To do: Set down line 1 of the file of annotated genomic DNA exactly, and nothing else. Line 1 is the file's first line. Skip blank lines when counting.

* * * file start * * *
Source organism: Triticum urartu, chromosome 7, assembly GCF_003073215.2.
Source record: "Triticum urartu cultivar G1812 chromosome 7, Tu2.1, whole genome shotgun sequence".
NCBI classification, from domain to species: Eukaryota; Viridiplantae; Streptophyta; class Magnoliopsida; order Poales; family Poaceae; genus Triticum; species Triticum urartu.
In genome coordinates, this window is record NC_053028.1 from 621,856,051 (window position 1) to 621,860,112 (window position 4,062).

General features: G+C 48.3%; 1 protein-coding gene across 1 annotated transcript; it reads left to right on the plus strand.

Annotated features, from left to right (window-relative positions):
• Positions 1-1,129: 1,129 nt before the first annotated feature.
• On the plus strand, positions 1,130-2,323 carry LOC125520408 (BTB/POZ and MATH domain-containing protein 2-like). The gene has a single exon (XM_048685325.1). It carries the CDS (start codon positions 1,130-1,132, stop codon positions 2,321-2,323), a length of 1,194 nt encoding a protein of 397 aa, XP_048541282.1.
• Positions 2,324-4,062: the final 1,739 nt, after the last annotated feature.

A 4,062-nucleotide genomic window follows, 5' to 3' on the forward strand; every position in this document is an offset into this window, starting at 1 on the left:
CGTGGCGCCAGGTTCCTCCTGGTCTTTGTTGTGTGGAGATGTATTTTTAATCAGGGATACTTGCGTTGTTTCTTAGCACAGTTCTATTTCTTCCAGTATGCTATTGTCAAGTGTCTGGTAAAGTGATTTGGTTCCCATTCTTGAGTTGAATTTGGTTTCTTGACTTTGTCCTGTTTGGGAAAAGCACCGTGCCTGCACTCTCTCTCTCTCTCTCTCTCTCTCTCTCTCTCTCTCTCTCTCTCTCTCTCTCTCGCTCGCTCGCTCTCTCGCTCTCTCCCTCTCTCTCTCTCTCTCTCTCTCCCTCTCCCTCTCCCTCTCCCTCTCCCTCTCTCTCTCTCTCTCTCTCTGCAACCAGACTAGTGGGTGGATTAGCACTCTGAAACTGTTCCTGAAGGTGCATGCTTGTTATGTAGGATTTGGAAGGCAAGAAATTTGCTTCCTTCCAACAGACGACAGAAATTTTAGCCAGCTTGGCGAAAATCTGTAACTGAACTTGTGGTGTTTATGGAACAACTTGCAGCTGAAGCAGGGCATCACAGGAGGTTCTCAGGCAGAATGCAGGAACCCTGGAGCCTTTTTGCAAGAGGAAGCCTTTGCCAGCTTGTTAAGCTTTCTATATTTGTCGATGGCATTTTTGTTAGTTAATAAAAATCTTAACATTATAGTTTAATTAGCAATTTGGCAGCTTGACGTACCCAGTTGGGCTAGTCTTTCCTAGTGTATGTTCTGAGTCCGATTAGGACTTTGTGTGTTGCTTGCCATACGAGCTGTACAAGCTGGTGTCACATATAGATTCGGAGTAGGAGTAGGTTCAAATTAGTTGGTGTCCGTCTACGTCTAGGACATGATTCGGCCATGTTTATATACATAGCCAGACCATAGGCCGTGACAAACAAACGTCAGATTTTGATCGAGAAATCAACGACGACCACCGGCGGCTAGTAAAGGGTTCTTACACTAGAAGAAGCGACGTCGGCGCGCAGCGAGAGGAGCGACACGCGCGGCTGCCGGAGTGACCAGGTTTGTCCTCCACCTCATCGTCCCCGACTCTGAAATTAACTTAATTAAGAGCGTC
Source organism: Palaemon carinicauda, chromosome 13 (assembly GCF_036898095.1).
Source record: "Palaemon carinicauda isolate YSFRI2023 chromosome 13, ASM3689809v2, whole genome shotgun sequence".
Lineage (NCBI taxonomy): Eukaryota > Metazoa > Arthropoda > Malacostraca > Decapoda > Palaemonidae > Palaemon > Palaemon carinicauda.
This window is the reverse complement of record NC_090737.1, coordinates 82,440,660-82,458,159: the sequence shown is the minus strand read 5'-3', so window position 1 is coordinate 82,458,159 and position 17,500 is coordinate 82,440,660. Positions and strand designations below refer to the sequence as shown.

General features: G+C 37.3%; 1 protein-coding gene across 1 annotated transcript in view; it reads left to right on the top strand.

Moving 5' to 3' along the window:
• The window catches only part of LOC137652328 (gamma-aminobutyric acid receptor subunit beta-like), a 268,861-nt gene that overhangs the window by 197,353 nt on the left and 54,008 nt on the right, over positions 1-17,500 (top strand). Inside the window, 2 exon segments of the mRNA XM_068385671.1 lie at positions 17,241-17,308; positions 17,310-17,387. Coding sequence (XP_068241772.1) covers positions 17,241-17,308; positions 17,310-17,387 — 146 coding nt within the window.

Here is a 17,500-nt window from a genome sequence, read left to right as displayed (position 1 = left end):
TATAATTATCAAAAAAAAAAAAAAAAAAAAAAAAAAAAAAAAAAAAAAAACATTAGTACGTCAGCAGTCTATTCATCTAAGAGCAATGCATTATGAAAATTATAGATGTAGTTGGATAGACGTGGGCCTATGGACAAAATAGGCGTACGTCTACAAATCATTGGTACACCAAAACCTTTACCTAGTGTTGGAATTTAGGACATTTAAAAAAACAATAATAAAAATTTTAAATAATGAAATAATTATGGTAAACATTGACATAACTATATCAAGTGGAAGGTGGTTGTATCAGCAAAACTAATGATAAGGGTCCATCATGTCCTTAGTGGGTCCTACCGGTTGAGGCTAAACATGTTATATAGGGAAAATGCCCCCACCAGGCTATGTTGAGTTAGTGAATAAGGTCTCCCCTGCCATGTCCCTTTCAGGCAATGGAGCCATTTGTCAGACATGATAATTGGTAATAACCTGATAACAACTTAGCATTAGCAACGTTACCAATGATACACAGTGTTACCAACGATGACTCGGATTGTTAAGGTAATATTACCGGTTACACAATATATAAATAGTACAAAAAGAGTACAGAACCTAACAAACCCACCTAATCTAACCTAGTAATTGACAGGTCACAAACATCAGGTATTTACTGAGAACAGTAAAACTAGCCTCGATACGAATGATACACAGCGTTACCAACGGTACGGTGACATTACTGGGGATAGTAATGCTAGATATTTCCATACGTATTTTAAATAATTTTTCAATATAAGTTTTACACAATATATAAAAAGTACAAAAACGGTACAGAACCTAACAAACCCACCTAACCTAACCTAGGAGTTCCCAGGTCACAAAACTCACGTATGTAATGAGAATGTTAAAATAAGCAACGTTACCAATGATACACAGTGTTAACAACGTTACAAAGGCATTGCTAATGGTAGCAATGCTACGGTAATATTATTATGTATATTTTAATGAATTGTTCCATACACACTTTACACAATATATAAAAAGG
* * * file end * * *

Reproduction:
Source organism: Triticum urartu, chromosome 7, assembly GCF_003073215.2.